LTE Project: SMS, read and reply!

Of course the Botletics shield that houses the modem was able to receive sms messages the moment I put a sim card in it, but now I can read them on my device! That’s right! Using nothing but the interface and buttons on the device, I can select which message to read, I can view it, and then reply or delete it!

Originally, I was going to have a scrolling screen that you could use the buttons to scroll through and read the text messages. This had several advantages, like being able to see a conversation flow. However, it had some disadvantages too. Namely, I don’t have enough memory left on this thing to hold the messages in the Arduino’s ram.

That said, I needed to just read the message and display it to the screen. I already have a buffer for sending a text message, and a buffer for what phone number to send it to (2 char arrays, the message one is 140, and the phone number is 21). This actually worked out in my favor greatly. With the read screen, you get to choose a message number to read, so I made a small int to hold that number and you can use up and down to change it, or move it by 10 with left and right.

Once you settle on the message to read, you press select, which then reads that message from line into the phone number send char array, and the from message into the send message char array. These are simply displayed on the screen.

With that done, it is actually really easy to delete the message, since you have a message number already, so selecting to delete it, it already knows which one to delete!

Also, replying becomes easy, since the send to phone number is already saved in the send to phone number char array! Also the text message is saved their too, so you can read the message you were sent while you write the new message. I think it is great! The only problem is this: if your wife texts you and says “what should we have for dinner tonight?”, when you hit reply, you have to overwrite that whole message so you can say, “tacos”. So I’m not sure, I may want to blank it out instead, but for now, it’s pretty hand for testing, since I can just hit reply and send the same message back for testing purposes.

Be sure to check out the entire commit for all the good details I missed here!

Linux – keep it simple.

Radio check sat! Using 433MHz transmitter and receiver with Uno board….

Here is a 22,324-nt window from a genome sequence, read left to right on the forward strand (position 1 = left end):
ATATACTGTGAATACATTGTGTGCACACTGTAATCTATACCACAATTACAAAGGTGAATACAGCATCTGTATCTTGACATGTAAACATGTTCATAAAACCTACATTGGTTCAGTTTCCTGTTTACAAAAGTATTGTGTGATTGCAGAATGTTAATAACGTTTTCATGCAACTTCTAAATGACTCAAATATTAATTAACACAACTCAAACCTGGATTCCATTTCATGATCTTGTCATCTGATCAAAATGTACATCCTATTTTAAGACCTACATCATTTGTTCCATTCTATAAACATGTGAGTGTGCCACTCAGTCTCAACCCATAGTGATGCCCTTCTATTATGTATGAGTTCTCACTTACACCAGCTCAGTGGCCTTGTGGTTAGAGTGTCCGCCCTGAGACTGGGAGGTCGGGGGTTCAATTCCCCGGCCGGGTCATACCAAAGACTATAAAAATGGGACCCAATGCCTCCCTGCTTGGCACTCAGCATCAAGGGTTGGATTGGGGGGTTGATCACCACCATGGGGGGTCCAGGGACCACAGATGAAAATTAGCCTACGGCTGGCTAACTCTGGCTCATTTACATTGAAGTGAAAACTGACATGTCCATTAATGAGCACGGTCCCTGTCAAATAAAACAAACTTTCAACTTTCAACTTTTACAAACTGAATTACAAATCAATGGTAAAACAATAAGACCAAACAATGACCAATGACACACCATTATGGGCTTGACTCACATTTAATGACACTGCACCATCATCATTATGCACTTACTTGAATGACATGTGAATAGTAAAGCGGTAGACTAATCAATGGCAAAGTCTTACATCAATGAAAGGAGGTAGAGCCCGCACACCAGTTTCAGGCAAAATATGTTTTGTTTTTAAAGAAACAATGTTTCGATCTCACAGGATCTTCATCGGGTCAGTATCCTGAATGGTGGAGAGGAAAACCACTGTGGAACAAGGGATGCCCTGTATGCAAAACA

transmitAndReceive

Now that picoEngine has reached version 1.0, I’m ready to work on a few other projects. Namely some electronic ones. Since Christmas, I’ve been holding on to a few Arduino Uno boards, and a pile of stuff for them. So, I broke out a few parts.

IMG_20190326_132946

I decided to start with the 433MHz transmitter and receiver.

There were several guides online, and I stole some code from them. I like starting any project with a known good source before stepping out into something I made, to make sure the hardware/software is set up properly. It was a great tutorial, and it worked.

However, there was one unexpected drawback: range. I knew these little transmitters and receivers were weak, but I didn’t realize that they literally only transmit an inch! As you can see in the picture, the Uno boards are almost touching just to transmit the data back and forth. I had purchased a few of these (three sets for myself, and two for my brother) with the intention of doing a few fun projects. Unfortunately, these wont transmit across my desk, let alone the parking lot, so I’ll need something else to work with.

But, these are still a fun learning tool, just a little lacking in the range department! Here are the sketches I used, keep in mind, you need the “radiohead library” installed in your IDE to make this work.

Transmitter:

#include <RH_ASK.h>
#include <SPI.h> // Not actually used but needed to compile

RH_ASK driver;

void setup()
{
Serial.begin(9600); // Debugging only
if (!driver.init())
Serial.println(“init failed”);
}

void loop()
{
const char *msg = “Hi World!”;
driver.send((uint8_t *)msg, strlen(msg));
driver.waitPacketSent();
delay(1000);
}

Receiver:

#include <RH_ASK.h>
#include <SPI.h> // Not actualy used but needed to compile

RH_ASK driver;

void setup()
{
Serial.begin(9600); // Debugging only
if (!driver.init())
Serial.println(“init failed”);
}

void loop()
{
uint8_t buf[12];
uint8_t buflen = sizeof(buf);
if (driver.recv(buf, &buflen)) // Non-blocking
{
int i;
// Message with a good checksum received, dump it.
Serial.print(“Message: “);
Serial.println((char*)buf);
}
}

I certainly like the simple code, since the radio head library does all the heavy lifting for you. Have any of you ever tried these out?

Linux – keep it simple.